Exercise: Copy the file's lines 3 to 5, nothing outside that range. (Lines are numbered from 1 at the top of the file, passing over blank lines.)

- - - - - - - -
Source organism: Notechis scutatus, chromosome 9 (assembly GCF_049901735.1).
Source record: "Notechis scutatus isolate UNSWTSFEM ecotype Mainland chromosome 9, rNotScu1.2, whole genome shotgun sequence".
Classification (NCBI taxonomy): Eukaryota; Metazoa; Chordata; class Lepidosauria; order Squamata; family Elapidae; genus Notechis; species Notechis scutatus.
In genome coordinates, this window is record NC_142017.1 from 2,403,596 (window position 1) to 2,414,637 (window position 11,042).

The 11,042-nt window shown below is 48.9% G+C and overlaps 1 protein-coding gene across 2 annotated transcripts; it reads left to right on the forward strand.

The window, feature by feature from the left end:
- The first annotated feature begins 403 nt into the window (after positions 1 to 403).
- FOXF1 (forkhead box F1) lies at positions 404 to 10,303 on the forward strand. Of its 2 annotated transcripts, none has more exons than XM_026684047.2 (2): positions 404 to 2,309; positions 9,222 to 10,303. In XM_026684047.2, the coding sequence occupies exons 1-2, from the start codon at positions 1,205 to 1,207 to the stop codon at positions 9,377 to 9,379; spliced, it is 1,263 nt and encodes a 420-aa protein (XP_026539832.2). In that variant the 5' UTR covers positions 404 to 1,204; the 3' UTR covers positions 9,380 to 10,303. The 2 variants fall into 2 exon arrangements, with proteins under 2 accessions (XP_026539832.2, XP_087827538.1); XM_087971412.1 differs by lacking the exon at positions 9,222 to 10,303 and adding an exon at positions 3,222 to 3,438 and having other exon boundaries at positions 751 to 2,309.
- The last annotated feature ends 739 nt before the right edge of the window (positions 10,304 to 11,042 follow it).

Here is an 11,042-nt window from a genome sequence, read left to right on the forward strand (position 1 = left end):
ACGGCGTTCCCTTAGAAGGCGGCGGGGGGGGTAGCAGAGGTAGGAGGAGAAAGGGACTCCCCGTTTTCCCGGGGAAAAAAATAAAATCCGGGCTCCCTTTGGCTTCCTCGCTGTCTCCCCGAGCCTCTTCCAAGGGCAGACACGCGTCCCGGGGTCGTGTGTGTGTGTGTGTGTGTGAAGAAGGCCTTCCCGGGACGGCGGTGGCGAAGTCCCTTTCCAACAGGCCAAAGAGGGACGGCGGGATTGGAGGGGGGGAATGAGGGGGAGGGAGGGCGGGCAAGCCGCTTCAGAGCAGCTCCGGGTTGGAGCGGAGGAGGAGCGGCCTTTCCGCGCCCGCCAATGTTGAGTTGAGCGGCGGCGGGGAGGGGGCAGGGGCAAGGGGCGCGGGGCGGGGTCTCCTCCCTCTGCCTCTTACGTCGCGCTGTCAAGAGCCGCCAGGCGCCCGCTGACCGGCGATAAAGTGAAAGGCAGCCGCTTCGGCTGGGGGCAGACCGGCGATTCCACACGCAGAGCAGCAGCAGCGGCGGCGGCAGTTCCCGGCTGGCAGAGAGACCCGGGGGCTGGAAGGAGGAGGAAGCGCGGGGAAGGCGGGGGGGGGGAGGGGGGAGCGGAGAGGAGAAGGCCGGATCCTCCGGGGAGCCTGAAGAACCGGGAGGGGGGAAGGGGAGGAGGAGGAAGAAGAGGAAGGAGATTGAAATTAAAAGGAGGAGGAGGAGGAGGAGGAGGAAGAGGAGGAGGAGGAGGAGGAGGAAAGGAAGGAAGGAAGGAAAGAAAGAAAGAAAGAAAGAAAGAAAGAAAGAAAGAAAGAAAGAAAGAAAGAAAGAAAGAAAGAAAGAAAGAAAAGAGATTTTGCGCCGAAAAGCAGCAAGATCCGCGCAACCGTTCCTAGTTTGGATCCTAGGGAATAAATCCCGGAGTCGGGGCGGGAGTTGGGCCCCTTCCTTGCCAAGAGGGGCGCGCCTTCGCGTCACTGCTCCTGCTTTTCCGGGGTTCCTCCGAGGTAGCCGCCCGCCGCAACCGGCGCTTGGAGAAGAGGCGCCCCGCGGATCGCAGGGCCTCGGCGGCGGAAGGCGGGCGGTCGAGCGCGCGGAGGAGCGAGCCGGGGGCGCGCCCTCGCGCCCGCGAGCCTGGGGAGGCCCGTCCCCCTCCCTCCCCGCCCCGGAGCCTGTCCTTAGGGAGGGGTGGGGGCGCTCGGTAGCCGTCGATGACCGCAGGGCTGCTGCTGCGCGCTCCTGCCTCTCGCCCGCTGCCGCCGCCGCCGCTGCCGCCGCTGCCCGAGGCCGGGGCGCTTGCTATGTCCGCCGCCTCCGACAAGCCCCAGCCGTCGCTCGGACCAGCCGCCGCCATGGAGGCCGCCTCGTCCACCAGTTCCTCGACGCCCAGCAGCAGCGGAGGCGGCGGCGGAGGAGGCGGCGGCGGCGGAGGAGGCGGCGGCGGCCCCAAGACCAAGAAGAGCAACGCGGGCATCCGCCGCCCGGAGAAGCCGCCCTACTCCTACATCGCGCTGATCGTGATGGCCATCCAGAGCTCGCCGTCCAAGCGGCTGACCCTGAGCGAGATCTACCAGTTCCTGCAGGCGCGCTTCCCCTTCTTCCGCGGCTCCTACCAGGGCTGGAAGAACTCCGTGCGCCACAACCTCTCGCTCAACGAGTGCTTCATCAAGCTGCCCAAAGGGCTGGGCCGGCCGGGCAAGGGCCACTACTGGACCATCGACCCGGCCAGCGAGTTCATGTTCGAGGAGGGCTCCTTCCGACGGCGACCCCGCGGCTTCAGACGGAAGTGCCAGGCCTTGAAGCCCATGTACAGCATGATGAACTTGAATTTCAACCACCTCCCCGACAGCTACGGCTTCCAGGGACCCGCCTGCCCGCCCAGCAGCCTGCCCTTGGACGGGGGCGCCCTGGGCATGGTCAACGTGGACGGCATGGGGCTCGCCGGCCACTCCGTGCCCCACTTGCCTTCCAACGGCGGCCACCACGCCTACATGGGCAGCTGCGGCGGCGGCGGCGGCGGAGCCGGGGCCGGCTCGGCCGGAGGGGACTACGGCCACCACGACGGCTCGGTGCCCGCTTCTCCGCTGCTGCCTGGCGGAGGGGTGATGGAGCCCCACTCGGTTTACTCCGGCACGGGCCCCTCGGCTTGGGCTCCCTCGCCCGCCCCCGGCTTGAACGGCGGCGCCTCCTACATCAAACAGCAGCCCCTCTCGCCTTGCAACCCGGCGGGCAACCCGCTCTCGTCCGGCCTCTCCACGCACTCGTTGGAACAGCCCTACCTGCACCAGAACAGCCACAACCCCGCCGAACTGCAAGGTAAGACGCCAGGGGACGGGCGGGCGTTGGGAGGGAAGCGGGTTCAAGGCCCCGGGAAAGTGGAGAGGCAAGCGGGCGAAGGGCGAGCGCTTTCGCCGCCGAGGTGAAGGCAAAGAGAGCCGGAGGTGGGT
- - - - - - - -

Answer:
Classification (NCBI taxonomy): Eukaryota; Metazoa; Chordata; class Lepidosauria; order Squamata; family Elapidae; genus Notechis; species Notechis scutatus.
In genome coordinates, this window is record NC_142017.1 from 2,403,596 (window position 1) to 2,414,637 (window position 11,042).

The 11,042-nt window shown below is 48.9% G+C and overlaps 1 protein-coding gene across 2 annotated transcripts; it reads left to right on the forward strand.